unfair trial started. When these people are in the custody of the
police more often than not determines whether an unrepresented
accused pleads guilty or not guilty.



Legal representation
for all is still a far off dream not because it is not the right
thing to do but because those who control the purse strings of State
tell us there is no money, governments cannot afford it. They may be
right but the ideal remains.



I agree with Mr
Kuny in his contention that in Namibia both in terms of the letter
and spirit of the law, an accused, being entitled to a fair trial,
must be afforded the opportunity to obtain legal representation of
his choice. See Article 12 (l)(e) of the Constitution, supra.
This



17



requires that the
judicial officer hearing the trial must inform an accused of his
right to representation unless it is apparent to him and for good
reason, that the accused, as stated above, is aware of his right. See
S v Bruwer, supra, at 308 - 309 and S v Mabaso,
1990(3) S.A. 185 at 204 C - J.



In this case the
failure to inform appellants of their right to legal representation
resulted in an irregularity which in the peculiar circumstances of
this case resulted in the appellants being unable to lead evidence
and to cross-examine effectively state witnesses. They could not be
expected to understand the presumption in section 85 of Act 4 of
1977. They were ignorant of court procedures. That was apparent
from the failure of most of the appellants to give evidence in their
own defence, to address the court at the end of defence evidence and
to submit or lead evidence in mitigation of sentence. The failure by
the Magistrate to inform appellants of their rights to a lawyer was
an irregularity which, in my view, led to a failure of justice. In
view of the manner in which the trial was conducted this
irregularity, standing by itself, is sufficient for purposes of
vitiating proceedings.



One of the
irregularities relied upon by the appellants to vitiate the
proceedings is that the trial Magistrate failed to explain to the
appellants the existence and implications of the presumption created
by section 85(2) of the Nature Conservation Ordinance 4 of 1975, as
amended. Section 85(2) reads:



18



"Whenever any
person performs an act and he would commit or have committed an
offence by performing that act if he had not been the holder of a
licence, registration permit, exemption, document, written permission
or written or other authority or power (hereinafter in this section
called the necessary authority) to perform such act, he shall, if
charged with the commission of such offence, be deemed not to have
been the holder of the necessary authority, unless the contrary is
proved."



The presumption
referred to above appears in the charge sheet where it is stated as
follows:



"That the
accused is guilty of contravention of section 26(1) read with section
1, 26(3), 85, 90 and annexure 3 of the Ordinance of Nature
Conservation 4/1975 as amended."



One has to read
section 85(2) to discover what the presumption is. The appellants
who, it is generally agreed, are unsophisticated, illiterate and
uneducated could not be expected to know of its existence by a mere
mention of section 85 on the chargesheet. And even if they had been
shown section 85(2) it would have meant nothing to them. Appellants
of this kind would need proper explanation of the import of the
presumption. And only a lawyer or the Magistrate could have given
that explanation. In this case the Magistrate did not explain to the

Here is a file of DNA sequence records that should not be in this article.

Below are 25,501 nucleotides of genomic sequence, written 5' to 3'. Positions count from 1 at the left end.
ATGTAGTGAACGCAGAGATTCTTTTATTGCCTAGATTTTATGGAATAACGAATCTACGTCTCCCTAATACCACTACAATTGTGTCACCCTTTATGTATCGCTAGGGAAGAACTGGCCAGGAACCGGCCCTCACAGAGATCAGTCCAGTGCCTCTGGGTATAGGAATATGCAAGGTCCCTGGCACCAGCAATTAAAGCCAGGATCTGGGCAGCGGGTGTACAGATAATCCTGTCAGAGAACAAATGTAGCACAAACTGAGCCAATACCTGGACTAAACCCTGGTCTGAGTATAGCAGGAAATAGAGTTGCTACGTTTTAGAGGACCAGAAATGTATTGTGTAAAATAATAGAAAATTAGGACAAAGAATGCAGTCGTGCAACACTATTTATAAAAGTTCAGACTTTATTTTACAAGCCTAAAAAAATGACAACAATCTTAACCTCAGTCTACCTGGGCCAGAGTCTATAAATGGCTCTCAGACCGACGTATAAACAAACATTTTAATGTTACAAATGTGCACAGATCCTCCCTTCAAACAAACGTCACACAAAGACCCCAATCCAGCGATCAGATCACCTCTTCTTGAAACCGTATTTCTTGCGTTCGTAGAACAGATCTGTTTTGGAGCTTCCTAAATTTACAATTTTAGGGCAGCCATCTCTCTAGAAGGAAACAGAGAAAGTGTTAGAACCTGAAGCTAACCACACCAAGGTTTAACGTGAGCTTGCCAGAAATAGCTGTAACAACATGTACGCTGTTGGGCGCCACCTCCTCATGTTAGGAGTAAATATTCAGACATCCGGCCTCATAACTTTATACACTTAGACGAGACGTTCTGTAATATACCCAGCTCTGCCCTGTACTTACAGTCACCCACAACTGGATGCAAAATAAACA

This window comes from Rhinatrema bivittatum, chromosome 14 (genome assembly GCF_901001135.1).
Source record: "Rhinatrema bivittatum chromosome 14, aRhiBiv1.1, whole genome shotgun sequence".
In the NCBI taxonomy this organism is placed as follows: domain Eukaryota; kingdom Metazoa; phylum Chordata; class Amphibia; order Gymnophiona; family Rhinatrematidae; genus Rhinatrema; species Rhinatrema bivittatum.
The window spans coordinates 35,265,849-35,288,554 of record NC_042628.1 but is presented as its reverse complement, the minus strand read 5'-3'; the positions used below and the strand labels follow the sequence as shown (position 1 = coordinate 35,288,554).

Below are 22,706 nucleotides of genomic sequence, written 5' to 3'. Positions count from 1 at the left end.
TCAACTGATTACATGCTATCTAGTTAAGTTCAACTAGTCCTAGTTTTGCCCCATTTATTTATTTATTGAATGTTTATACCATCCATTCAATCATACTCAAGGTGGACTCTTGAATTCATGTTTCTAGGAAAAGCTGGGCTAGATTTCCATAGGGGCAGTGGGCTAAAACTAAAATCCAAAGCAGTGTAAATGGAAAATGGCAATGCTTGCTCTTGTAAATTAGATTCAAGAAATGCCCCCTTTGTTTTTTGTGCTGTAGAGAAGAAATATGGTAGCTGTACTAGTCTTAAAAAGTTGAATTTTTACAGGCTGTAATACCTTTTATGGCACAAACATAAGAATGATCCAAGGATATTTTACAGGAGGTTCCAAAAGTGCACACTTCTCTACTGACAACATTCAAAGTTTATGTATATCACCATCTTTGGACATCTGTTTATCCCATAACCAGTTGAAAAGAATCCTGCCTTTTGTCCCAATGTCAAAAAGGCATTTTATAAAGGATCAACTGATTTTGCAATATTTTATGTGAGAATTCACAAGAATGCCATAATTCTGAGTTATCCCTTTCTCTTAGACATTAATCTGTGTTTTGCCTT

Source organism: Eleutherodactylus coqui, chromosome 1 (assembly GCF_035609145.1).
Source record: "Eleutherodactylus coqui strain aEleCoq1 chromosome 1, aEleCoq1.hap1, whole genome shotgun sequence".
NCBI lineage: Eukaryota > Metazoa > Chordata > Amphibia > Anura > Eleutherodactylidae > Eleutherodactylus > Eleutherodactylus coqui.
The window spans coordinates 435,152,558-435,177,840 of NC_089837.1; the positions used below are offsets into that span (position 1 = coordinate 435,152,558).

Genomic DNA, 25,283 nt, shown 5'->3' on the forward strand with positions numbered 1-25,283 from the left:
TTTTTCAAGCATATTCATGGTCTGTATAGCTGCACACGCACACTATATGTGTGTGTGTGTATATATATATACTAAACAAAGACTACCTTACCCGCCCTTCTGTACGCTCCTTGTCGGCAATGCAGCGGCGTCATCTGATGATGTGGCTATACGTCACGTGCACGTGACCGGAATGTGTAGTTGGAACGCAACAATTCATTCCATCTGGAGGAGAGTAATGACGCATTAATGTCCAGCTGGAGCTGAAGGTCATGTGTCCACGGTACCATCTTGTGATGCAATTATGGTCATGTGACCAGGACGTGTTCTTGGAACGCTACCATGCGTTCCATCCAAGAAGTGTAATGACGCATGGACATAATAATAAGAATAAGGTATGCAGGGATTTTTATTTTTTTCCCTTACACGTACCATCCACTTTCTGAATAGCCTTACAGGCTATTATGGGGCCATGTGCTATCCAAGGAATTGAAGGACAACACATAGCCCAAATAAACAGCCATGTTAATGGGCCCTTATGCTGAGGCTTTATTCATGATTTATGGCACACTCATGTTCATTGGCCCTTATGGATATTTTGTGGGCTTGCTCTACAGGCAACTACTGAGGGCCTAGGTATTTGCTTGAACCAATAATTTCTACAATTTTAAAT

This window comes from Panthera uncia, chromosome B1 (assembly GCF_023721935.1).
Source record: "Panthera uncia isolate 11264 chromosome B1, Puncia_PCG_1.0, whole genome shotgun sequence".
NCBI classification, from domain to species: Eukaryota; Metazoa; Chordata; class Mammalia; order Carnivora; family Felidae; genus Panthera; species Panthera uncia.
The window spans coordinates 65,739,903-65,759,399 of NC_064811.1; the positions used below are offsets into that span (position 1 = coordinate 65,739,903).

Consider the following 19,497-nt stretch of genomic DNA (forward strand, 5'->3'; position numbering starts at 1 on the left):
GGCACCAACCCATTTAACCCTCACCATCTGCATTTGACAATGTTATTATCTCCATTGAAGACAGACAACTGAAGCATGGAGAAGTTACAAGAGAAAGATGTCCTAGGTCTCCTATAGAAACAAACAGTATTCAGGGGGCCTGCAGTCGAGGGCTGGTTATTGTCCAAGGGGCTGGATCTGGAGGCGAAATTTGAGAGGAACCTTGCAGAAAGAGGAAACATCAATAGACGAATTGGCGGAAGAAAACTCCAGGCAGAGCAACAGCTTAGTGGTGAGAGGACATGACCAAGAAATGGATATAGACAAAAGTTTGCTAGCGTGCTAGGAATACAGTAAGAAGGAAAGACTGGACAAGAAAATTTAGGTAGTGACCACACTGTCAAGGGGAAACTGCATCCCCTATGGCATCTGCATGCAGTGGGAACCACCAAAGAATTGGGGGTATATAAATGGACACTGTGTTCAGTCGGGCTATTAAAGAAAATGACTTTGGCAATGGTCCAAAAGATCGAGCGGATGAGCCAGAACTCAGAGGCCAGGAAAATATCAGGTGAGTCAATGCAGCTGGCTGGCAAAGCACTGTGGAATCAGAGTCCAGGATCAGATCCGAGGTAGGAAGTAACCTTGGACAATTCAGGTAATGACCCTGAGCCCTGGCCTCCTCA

appellants the implications of the presumption. He did not tell them
what they had to do in order to meet the requirements of section
85(2).



19



Mr Kuny submitted
that a presumption of this nature was a sophisticated concept not
normally appreciated or understood by a lay person. It could in a
criminal case operate harshly against an accused who is
unrepresented. The magistrate ought to have fully explained it to the
appellants. He did not do it. I agree with Mr Kuny. In S v
Ntuli and Another
1967(3) SA 721 (N) at 722 F - G - James, J, as
he then was, appreciating the danger of unexplained presumptions said
this:



"Mr Combrink,
who appeared for the appellant, referred us to two cases, S v
Lanqo
, 1962 (1) SA 107 (N), and S v Moeketsi, 1965 (2)
P.H. H157, in both which it was said that it was desirable for the
court to warn an accused person who was undefended of the existence
of presumption set out in sec. 90 bis of the Act, so that the
accused person would not fail to give evidence to rebut that
presumption if he wished to do so. It is clear that both to the
desirability of a warning, but there is no fixed rule laying down
that this is an essential prerequisite to a conviction. It seems to
me that in cases where an accused has not been warned of the
presumption, it is the duty of the court to look at the evidence with
particular care to satisfy itself that the accused has not been
prejudiced by the fact that no warning has been given."



The appellants in
this case were unrepresented. It was the duty of the Magistrate to
explain to them the meaning and import of the presumption and the
shifting of the onus. Subsection (2) of section 85 places on the
appellants the onus of showing that they' hunted the giraffe because
they had a permit. How were appellants expected to know when the



20



Magistrate did not
draw appellants' attention to the presumption and its attendant
consequences. See S v Khumalo 1979 (4) SA 480 (TPD) at 483 H.
Failure to draw the attention of the appellants to the presumption
and to explain its implication is an irregularity. In the
circumstances of this case failure to explain the presumption leads
to the conclusion that the trial was not fair. And since there were
other rights about which appellants were never informed, it is safe
to conclude that failure to draw the attention of unrepresented
appellants to the presumption and its implications resulted in a